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Hawaii tourism board to pay disgraced ex-CEO $290K

hawaii_rex_johnson
hawaii_rex_johnson
Written by editor

The state agency that promotes tourism to Hawaii said Tuesday it would pay its disgraced former president more than $290,000, most as a “resignation payment,” after he was heavily criticized for forw

The state agency that promotes tourism to Hawaii said Tuesday it would pay its disgraced former president more than $290,000, most as a “resignation payment,” after he was heavily criticized for forwarding offensive e-mails to friends from his work computer.

The Hawaii Tourism Authority’s board agreed to the payment to avoid a possible lawsuit, chair Kelvin Bloom said. The board also was concerned a pay dispute with Rex Johnson, who resigned last month, would distract the agency.

“The board did consider the alternative of potential litigation and the fees and costs associated with that,” Bloom said. “On balance, the board believed this was a reasonable compromise.”

Bloom said $208,000 equals the salary Johnson would have received through August if he had been fired without cause. The rest of the payment is for his unused vacation time.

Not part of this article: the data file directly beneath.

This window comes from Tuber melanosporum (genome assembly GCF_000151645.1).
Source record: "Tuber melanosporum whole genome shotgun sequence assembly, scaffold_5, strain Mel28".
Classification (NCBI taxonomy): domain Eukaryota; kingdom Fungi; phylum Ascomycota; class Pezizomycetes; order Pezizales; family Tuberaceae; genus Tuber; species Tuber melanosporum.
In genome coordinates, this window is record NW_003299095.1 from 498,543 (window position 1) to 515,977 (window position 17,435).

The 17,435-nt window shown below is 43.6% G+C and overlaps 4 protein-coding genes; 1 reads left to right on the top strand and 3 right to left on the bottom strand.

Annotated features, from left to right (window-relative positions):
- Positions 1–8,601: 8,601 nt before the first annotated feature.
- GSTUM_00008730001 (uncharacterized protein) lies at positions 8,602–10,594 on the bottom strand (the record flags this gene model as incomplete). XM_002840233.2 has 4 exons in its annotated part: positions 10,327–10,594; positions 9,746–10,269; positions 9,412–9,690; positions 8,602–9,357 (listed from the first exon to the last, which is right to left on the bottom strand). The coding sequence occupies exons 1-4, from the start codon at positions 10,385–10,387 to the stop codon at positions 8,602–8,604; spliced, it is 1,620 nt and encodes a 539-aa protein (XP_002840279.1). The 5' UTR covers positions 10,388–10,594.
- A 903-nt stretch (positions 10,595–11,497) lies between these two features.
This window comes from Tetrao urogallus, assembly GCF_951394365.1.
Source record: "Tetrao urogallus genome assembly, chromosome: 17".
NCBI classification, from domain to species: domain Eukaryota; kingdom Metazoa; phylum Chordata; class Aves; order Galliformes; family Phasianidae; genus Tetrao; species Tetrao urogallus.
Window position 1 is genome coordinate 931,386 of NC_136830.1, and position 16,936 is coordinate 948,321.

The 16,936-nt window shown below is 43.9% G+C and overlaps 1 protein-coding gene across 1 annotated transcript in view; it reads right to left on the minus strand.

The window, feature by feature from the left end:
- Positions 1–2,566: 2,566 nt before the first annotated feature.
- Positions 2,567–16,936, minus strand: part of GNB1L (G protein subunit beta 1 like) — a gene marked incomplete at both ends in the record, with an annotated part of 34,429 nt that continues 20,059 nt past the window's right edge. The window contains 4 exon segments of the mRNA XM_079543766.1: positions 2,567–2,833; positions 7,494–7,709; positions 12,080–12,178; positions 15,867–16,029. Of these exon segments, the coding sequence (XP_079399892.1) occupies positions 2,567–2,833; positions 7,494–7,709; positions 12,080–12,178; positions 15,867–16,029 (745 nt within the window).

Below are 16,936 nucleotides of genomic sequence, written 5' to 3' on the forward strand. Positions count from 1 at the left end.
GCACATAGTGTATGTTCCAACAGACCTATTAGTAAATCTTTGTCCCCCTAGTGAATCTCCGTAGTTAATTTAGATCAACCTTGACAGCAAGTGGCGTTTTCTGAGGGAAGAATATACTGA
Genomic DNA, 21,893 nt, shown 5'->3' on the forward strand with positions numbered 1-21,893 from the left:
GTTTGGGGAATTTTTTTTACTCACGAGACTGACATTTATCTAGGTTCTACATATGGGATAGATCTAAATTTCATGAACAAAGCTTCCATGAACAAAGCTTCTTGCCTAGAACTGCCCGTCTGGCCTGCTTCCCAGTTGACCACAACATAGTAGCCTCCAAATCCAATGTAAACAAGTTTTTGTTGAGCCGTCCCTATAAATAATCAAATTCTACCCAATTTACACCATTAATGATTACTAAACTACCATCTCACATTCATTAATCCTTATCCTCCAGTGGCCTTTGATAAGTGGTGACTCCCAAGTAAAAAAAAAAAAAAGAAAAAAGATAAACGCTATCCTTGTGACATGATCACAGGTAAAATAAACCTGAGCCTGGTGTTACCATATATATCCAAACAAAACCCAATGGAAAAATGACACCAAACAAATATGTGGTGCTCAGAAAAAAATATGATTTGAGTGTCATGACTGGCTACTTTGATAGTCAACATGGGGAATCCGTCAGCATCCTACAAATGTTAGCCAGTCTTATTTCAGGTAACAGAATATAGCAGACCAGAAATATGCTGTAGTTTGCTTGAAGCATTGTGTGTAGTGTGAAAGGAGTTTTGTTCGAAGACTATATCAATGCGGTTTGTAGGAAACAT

A phone number listed for Johnson was busy Tuesday. In a statement he issued when he resigned, Johnson thanked the community, staff, and friends and said he intended to continue supporting Hawaii tourism.

Johnson was one of the highest paid and most powerful state employees with a four-year contract worth $240,000 annually โ€” more than double the salary of Gov. Linda Lingle.
His troubles began after a state audit found 23 pornographic e-mails on his government computer. That led the board to reprimand Johnson, cut his salary to $200,000, and shrink the term of his contract to one year from four years.

Then, about a month later, it became known Johnson had also received and forwarded e-mails with racist and sexist jokes from his government computer. One e-mail from March 22 referred to Sen. Barack Obama and Sen. Hillary Rodham Clinton with derogatory words.
Lingle, civil rights groups and others swiftly demanded Johnson’s ouster. The board accepted his resignation on Oct. 8.

The Hawaii Tourism Authority is solely funded by the 7.25 percent transient accommodations tax imposed on hotel rooms and rental contracts lasting less than 180 days.
The agency received about one-third of the $224.9 million in transient accommodations tax revenues the state collected last year, with the rest going to Hawaii’s four counties and a convention center enterprise fund.